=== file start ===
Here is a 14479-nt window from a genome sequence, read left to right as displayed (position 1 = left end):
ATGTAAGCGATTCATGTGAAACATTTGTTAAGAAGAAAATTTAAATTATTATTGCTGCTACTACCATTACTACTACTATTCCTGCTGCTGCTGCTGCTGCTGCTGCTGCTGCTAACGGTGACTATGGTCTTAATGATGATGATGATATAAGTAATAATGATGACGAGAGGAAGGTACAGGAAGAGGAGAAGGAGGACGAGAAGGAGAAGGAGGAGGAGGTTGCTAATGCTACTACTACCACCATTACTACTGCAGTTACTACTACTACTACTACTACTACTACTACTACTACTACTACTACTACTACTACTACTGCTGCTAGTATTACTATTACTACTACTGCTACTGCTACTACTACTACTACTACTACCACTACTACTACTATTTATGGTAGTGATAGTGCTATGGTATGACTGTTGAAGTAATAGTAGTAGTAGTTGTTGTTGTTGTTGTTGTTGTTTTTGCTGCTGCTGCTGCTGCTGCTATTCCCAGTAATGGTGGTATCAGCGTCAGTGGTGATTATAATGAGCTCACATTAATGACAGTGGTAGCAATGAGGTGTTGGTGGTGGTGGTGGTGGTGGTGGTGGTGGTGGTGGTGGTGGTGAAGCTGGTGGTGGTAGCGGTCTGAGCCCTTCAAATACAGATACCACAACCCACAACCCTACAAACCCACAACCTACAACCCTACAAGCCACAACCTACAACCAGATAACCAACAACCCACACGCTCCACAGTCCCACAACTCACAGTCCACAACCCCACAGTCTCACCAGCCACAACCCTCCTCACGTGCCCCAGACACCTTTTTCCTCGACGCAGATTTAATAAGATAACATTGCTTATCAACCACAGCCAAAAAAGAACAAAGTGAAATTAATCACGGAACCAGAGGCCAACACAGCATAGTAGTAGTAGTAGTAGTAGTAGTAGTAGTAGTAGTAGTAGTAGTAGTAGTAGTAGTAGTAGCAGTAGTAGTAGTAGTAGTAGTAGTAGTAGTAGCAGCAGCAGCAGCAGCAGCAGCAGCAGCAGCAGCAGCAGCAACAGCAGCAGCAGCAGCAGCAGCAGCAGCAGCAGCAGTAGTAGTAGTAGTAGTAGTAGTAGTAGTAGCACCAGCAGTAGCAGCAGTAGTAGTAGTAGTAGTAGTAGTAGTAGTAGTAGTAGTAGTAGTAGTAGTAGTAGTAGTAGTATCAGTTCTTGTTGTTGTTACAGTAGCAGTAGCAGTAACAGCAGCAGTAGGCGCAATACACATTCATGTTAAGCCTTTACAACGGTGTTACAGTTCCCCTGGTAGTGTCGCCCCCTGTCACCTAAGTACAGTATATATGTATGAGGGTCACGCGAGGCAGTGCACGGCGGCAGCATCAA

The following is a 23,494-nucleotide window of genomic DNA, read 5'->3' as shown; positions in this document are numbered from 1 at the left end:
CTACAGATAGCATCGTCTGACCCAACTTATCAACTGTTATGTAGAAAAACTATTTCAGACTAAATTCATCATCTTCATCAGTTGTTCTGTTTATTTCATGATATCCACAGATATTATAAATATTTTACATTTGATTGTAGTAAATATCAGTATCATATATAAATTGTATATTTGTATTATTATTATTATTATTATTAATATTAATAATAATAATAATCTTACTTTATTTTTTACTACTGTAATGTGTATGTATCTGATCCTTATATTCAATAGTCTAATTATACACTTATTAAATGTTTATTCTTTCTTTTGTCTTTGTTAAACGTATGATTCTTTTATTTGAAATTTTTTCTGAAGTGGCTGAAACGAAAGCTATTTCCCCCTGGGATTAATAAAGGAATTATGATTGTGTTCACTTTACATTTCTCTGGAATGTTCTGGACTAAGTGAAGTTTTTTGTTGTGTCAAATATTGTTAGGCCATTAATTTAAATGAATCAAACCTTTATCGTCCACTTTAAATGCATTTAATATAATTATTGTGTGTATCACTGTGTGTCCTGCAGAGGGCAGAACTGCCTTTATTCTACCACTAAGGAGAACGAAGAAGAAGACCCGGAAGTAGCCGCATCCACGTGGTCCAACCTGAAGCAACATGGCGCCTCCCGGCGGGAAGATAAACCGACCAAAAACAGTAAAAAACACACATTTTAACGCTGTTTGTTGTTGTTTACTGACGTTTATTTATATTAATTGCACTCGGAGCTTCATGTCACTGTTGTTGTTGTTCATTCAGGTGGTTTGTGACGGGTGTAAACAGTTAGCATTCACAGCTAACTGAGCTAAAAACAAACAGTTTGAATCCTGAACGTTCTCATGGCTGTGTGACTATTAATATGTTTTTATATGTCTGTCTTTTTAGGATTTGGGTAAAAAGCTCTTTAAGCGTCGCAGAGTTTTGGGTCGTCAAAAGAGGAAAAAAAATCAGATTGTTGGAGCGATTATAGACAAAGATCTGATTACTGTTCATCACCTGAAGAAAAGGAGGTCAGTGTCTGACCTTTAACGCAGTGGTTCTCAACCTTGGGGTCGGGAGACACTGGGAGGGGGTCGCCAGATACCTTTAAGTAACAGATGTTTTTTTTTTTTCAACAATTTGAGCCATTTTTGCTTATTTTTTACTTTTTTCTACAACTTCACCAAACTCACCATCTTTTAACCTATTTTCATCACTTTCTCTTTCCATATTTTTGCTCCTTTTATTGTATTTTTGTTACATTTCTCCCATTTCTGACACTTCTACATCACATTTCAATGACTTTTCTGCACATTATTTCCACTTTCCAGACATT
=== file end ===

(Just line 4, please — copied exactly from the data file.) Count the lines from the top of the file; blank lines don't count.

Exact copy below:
CTACAGATAGCATCGTCTGACCCAACTTATCAACTGTTATGTAGAAAAACTATTTCAGACTAAATTCATCATCTTCATCAGTTGTTCTGTTTATTTCATGATATCCACAGATATTATAAATATTTTACATTTGATTGTAGTAAATATCAGTATCATATATAAATTGTATATTTGTATTATTATTATTATTATTATTAATATTAATAATAATAATAATCTTACTTTATTTTTTACTACTGTAATGTGTATGTATCTGATCCTTATATTCAATAGTCTAATTATACACTTATTAAATGTTTATTCTTTCTTTTGTCTTTGTTAAACGTATGATTCTTTTATTTGAAATTTTTTCTGAAGTGGCTGAAACGAAAGCTATTTCCCCCTGGGATTAATAAAGGAATTATGATTGTGTTCACTTTACATTTCTCTGGAATGTTCTGGACTAAGTGAAGTTTTTTGTTGTGTCAAATATTGTTAGGCCATTAATTTAAATGAATCAAACCTTTATCGTCCACTTTAAATGCATTTAATATAATTATTGTGTGTATCACTGTGTGTCCTGCAGAGGGCAGAACTGCCTTTATTCTACCACTAAGGAGAACGAAGAAGAAGACCCGGAAGTAGCCGCATCCACGTGGTCCAACCTGAAGCAACATGGCGCCTCCCGGCGGGAAGATAAACCGACCAAAAACAGTAAAAAACACACATTTTAACGCTGTTTGTTGTTGTTTACTGACGTTTATTTATATTAATTGCACTCGGAGCTTCATGTCACTGTTGTTGTTGTTCATTCAGGTGGTTTGTGACGGGTGTAAACAGTTAGCATTCACAGCTAACTGAGCTAAAAACAAACAGTTTGAATCCTGAACGTTCTCATGGCTGTGTGACTATTAATATGTTTTTATATGTCTGTCTTTTTAGGATTTGGGTAAAAAGCTCTTTAAGCGTCGCAGAGTTTTGGGTCGTCAAAAGAGGAAAAAAAATCAGATTGTTGGAGCGATTATAGACAAAGATCTGATTACTGTTCATCACCTGAAGAAAAGGAGGTCAGTGTCTGACCTTTAACGCAGTGGTTCTCAACCTTGGGGTCGGGAGACACTGGGAGGGGGTCGCCAGATACCTTTAAGTAACAGATGTTTTTTTTTTTTCAACAATTTGAGCCATTTTTGCTTATTTTTTACTTTTTTCTACAACTTCACCAAACTCACCATCTTTTAACCTATTTTCATCACTTTCTCTTTCCATATTTTTGCTCCTTTTATTGTATTTTTGTTACATTTCTCCCATTTCTGACACTTCTACATCACATTTCAATGACTTTTCTGCACATTATTTCCACTTTCCAGACATT